Harrison Machine Works 20 HP Jumbo

Single-cylinder Steam Engine Remains Part of a Collector’s Stash


| Spring 2007



Threashers Reunion

The 1914 Harrison Jumbo 20 HP steam traction engine at the Mt. Pleasant (Iowa) Midwest Old Threshers Reunion.

Leroy McClure comes from a long line of people who love steam traction engines. “I’ve lived with them all my life,” the 58-year-old Colchester, Ill., farmer says. “My father bought a 20 HP Minneapolis and threshing machine new in 1923. Before purchasing the new machine he had used steam engines to operate sawmills and various threshing rings. He started collecting steam engines in the 1950s. He had a lot of different kinds, Huber, Rumely, Case, Gaar-Scott, Aultman & Taylor, Reeves, Advance-Rumely, Peerless, Wood Bros., Kitten, Russell, Baker and Keck-Gonnerman, having bought and sold several during his collecting years. He had 23 at one time.”

Today, Leroy has 16 of the engines left. (Some of them are now owned by Marshall and Michelle, his children.  “I am merely the caretaker for the next generation,” Leroy says.) One of his steam traction engines is this 1914 20 HP Harrison Jumbo.

Hobby from the Past

For Leroy, steam traction engines were a part of his life growing up. “My dad and two other guys got together and started a threshing show here on the farm, starting in 1953. That was basically where I started getting involved, because I was too young to have worked on threshing crews and the like,” he says.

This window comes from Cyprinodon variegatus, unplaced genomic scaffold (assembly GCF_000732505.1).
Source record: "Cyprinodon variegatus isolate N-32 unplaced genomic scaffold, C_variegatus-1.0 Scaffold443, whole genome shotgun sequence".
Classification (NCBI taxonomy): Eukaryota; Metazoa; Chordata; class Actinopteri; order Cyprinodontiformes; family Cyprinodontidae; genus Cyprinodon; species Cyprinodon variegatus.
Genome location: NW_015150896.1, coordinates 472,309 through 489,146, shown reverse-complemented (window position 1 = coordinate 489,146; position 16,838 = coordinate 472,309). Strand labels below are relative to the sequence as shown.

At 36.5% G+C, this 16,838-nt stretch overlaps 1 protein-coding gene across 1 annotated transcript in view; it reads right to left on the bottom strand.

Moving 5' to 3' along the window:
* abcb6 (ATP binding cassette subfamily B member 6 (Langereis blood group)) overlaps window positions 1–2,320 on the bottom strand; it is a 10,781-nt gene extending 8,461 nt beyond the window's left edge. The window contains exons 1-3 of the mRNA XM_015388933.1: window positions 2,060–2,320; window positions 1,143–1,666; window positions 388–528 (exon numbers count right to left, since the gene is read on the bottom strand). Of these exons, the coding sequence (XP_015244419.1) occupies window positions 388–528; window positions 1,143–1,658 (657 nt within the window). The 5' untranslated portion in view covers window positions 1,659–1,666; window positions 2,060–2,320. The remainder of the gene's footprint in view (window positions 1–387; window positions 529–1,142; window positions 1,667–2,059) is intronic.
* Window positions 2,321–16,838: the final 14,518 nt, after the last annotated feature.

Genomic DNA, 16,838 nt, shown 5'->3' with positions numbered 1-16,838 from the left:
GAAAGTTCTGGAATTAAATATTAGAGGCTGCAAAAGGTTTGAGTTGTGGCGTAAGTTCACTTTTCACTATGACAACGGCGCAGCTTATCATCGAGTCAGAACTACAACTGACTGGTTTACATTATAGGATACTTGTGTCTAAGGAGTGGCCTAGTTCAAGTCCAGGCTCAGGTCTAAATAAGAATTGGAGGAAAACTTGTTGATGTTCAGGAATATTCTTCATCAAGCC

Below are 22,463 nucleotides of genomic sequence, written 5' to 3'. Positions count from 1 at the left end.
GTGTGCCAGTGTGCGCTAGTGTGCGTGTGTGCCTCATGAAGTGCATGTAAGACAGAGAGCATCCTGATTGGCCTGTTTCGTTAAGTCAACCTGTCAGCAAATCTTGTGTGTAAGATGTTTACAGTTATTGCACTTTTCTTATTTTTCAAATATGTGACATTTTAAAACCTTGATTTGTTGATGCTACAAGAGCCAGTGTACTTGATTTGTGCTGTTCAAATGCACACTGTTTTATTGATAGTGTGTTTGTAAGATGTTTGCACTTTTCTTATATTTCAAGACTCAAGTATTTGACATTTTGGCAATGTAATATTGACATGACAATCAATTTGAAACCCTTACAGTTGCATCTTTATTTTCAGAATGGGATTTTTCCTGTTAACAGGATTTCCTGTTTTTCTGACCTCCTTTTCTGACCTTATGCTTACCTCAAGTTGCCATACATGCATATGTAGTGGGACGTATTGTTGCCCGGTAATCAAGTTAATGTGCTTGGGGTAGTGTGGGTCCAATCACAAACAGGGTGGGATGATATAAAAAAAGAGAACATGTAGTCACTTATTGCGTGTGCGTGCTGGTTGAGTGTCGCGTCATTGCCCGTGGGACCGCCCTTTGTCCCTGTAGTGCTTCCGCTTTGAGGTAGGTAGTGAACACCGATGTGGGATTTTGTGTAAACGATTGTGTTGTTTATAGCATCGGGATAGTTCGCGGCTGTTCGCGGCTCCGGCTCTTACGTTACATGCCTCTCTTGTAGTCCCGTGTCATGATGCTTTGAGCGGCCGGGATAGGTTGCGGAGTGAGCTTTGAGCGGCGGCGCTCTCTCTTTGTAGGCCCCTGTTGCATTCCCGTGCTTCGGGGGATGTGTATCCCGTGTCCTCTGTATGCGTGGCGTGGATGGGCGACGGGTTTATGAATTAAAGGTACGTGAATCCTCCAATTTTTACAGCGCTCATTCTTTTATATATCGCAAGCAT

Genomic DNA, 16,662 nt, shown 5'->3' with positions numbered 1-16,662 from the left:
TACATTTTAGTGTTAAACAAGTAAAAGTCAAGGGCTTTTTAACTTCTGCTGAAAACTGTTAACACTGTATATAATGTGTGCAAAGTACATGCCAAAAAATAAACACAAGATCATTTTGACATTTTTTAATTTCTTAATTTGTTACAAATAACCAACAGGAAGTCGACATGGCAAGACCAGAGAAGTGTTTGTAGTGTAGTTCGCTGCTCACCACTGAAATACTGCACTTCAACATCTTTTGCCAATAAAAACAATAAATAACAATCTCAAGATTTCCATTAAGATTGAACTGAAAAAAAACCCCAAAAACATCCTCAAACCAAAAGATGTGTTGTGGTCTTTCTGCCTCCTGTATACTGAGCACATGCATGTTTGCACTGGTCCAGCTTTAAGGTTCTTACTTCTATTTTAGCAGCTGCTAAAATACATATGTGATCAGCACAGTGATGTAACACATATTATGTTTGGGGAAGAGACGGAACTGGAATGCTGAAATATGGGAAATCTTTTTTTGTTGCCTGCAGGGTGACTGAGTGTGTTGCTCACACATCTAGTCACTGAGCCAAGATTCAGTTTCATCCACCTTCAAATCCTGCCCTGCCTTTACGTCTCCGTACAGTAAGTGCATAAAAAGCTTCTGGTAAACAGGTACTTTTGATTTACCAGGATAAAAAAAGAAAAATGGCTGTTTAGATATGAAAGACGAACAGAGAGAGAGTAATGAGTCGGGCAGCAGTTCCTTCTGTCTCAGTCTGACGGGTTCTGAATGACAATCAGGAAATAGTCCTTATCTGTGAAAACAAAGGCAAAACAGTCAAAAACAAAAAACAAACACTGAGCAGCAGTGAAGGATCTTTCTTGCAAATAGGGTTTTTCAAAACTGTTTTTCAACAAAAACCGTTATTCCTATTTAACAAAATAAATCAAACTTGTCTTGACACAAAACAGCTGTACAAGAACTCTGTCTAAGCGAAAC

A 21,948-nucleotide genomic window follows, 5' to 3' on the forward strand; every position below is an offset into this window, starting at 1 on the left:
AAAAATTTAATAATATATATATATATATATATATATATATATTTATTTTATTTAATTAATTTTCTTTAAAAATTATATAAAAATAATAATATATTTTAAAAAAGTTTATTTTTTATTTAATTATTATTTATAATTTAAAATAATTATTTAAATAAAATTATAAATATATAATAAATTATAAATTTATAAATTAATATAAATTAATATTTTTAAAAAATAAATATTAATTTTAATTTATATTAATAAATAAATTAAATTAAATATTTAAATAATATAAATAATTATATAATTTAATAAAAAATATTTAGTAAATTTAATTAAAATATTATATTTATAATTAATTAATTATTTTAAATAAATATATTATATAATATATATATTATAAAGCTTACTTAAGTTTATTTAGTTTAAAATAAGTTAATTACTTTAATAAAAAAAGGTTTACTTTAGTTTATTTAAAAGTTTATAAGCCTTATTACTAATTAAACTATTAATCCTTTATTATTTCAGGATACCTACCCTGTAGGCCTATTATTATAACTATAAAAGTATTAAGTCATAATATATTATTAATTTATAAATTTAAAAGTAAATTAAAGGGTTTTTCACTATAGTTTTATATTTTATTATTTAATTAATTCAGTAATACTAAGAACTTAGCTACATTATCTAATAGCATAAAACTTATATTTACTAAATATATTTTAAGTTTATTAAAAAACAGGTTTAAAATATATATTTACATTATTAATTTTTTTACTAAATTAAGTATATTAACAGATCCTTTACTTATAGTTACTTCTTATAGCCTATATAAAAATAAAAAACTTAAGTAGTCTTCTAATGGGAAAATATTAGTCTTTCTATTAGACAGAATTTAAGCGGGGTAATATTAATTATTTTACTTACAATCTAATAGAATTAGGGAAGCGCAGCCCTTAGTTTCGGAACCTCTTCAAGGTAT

The show was incorporated as the Illinois Threshers’ Jubilee, but was disbanded after three years, although the private show on the McClure farm continued.

Leroy’s earliest steam memories involve operating a Buffalo Springfield steam roller. “There was an older guy who was retired from the railroad, being the owner of the engine, and would come out here every Sunday as weather permitted to play with the toys. I was probably 7 or 8 years old, and he taught me how to run a steam engine. I was pretty excited,” he says.

Besides the Jumbo, Leroy likes all 16 of his steam traction engines for different reasons. “The 1937 25 HP Kitten, the 1915 12 HP Russell and 1901 18 HP Birdsall I bought myself, and the rest Dad bought, but we still have. The other seven have been parceled out to other family members. I just kind of like the Kitten and Birdsall because they’re different. They’re good engines. As long as you don’t have to work on them,” he chuckles.